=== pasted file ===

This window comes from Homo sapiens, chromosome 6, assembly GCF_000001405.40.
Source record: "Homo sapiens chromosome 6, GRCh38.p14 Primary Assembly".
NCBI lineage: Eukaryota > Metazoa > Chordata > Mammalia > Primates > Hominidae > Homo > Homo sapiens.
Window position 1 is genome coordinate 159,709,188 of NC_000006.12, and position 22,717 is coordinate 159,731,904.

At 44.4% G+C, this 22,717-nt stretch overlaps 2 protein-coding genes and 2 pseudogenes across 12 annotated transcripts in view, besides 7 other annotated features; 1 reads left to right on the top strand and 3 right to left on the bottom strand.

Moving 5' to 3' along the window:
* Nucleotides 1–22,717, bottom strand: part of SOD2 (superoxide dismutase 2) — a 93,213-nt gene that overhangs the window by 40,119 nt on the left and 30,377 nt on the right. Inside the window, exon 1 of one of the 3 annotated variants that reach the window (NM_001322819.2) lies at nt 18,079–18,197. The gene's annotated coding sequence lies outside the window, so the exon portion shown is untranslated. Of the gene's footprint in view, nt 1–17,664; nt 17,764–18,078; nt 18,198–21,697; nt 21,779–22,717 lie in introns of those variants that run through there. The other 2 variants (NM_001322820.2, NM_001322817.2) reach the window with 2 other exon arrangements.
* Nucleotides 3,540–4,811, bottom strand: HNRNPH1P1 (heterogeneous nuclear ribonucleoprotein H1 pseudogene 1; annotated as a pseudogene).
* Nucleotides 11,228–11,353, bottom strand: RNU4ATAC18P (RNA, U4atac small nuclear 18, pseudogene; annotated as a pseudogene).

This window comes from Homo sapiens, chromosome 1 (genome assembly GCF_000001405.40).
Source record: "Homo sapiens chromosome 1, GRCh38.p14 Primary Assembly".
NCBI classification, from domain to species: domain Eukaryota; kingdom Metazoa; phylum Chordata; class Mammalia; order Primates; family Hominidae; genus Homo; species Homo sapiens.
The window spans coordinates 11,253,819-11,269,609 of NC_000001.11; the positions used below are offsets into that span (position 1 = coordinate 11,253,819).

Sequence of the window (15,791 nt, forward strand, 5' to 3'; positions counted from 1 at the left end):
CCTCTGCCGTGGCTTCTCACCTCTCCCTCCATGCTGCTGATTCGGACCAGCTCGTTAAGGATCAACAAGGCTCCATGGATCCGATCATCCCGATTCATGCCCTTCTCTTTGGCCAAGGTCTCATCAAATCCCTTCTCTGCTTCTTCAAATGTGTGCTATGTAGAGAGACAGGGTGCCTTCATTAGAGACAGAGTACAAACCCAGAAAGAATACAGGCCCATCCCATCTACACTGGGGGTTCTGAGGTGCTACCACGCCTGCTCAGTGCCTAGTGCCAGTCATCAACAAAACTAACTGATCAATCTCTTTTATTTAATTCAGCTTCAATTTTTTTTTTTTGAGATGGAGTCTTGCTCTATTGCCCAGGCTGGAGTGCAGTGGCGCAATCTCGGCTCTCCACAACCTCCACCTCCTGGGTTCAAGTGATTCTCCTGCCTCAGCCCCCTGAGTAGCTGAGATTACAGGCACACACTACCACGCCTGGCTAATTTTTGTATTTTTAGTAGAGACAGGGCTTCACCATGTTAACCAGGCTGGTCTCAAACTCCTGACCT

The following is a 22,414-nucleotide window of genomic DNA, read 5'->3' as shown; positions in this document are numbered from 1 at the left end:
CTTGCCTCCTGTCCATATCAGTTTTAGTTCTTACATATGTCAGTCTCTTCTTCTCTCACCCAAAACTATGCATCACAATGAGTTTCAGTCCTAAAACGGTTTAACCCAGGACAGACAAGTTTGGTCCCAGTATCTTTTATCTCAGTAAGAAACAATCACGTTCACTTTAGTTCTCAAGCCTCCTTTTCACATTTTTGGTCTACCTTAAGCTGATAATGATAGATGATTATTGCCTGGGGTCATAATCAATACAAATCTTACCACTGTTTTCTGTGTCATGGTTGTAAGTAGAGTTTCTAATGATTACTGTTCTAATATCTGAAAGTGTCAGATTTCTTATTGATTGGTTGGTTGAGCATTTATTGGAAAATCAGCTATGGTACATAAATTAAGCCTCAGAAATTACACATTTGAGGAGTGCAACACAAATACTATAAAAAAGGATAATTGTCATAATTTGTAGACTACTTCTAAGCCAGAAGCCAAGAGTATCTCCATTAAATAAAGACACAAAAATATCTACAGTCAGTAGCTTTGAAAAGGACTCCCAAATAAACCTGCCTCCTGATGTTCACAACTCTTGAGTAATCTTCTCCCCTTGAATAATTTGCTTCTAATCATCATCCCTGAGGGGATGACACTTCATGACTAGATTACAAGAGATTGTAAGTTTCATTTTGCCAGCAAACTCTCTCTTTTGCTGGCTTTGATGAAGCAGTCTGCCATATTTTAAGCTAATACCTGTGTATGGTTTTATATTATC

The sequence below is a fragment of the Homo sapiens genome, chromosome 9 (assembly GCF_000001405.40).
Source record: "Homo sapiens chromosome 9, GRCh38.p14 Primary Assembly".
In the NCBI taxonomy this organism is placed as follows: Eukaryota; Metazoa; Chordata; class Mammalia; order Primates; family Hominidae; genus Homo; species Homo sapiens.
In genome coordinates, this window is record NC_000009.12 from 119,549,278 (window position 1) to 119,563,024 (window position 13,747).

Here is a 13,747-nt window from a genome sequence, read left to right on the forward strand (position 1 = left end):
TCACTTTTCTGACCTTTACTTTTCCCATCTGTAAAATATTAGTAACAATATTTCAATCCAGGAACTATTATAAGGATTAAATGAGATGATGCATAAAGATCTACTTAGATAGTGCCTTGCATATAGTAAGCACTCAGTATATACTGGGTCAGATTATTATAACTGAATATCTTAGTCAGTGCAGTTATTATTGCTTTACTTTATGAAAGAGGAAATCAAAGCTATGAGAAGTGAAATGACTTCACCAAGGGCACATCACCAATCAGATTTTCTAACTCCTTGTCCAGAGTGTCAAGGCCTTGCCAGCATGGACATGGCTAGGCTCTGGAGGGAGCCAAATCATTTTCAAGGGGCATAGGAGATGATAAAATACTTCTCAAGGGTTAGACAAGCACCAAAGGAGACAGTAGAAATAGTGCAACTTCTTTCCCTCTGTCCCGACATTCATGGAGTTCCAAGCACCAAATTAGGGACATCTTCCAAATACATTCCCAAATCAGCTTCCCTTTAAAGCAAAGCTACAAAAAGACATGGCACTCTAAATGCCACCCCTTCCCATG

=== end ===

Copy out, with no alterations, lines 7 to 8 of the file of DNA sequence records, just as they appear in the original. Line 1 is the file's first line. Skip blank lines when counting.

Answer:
* Nucleotides 1–22,717, bottom strand: part of SOD2 (superoxide dismutase 2) — a 93,213-nt gene that overhangs the window by 40,119 nt on the left and 30,377 nt on the right. Inside the window, exon 1 of one of the 3 annotated variants that reach the window (NM_001322819.2) lies at nt 18,079–18,197. The gene's annotated coding sequence lies outside the window, so the exon portion shown is untranslated. Of the gene's footprint in view, nt 1–17,664; nt 17,764–18,078; nt 18,198–21,697; nt 21,779–22,717 lie in introns of those variants that run through there. The other 2 variants (NM_001322820.2, NM_001322817.2) reach the window with 2 other exon arrangements.
* Nucleotides 3,540–4,811, bottom strand: HNRNPH1P1 (heterogeneous nuclear ribonucleoprotein H1 pseudogene 1; annotated as a pseudogene).